Friends of Syria Should Extend Sanctions to Third Party Enablers of Syrian Atrocities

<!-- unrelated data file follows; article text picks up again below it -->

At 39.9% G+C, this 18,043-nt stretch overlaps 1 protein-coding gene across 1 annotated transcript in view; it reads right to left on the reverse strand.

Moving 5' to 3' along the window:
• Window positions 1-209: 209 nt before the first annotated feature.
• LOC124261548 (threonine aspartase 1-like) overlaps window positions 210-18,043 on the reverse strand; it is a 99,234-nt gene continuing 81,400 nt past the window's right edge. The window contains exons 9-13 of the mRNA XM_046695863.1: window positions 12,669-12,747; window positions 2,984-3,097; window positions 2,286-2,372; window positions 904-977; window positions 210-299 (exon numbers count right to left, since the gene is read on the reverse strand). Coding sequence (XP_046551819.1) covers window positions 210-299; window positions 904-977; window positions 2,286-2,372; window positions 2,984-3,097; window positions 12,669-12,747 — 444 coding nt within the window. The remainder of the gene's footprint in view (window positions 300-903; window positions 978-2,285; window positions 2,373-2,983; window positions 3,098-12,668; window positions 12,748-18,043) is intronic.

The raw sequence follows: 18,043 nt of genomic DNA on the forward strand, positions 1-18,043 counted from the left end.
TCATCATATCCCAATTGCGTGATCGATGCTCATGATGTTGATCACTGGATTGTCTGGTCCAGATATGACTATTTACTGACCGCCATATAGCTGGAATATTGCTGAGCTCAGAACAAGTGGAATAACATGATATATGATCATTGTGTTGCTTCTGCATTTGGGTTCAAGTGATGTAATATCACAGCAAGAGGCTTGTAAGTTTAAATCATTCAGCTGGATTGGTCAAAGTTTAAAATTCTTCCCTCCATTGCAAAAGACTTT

Washington, D.C. – This week’s meeting of Friends of the Syrian People International Working Group on Sanctions in Netherlands takes place against the backdrop of a continuously rising death toll in Syria and ongoing violence that shows no signs of abating. In the absence of UN Security Council agreement on an arms embargo or sanctions, the United States, European Union and others countries in the region are recognized for their ongoing efforts to isolate the murderous Assad regime through targeted sanctions. In considering how to strengthen the existing sanctions regimes, Human Rights First recommends that Friends of Syria countries present at this meeting commit to extending sanctions to third party enablers of Syrian atrocities. “Atrocities such as those planned and executed by the Assad regime over the past 18 months are pre-meditated crimes that require a continuous supply of resources such as weapons, ammunition, spare parts, fuel and access to international financial markets to pay for these resources. Each of these supply chains are made up of a host of actors that knowing and willingly or inadvertently continue to fuel the Syrian regime’s ability to kill civilians,” said Human Rights First’s Sadia Hameed. She added, “These actors and entities from transportation companies to financial institutions and insurance providers operate under jurisdictions outside of Syria and rely on access to international markets to do their business. This means they can be influenced through coordinated action by the countries present at the Friends of Syria meeting. Additional sanctions should be implemented to specifically target these intermediary actors and influence them to end their support for the Syrian regime. “ In addition, countries in the Friends of the Syrian People International Working Group on Sanctions should commit to new sanctions that would protect an incoming government from being held liable for the Assad regime’s existing contracts. Such action will send a clear signal to those countries who continue to support Assad that their agreements will not automatically be considered legitimate by a new Syrian government. This coordinated action by Friends of Syria countries can help further isolate the regime and cut off their access to the resources needed to perpetrate their crimes by changing the economic calculus for governments and companies who are currently considering new contracts with the Assad regime.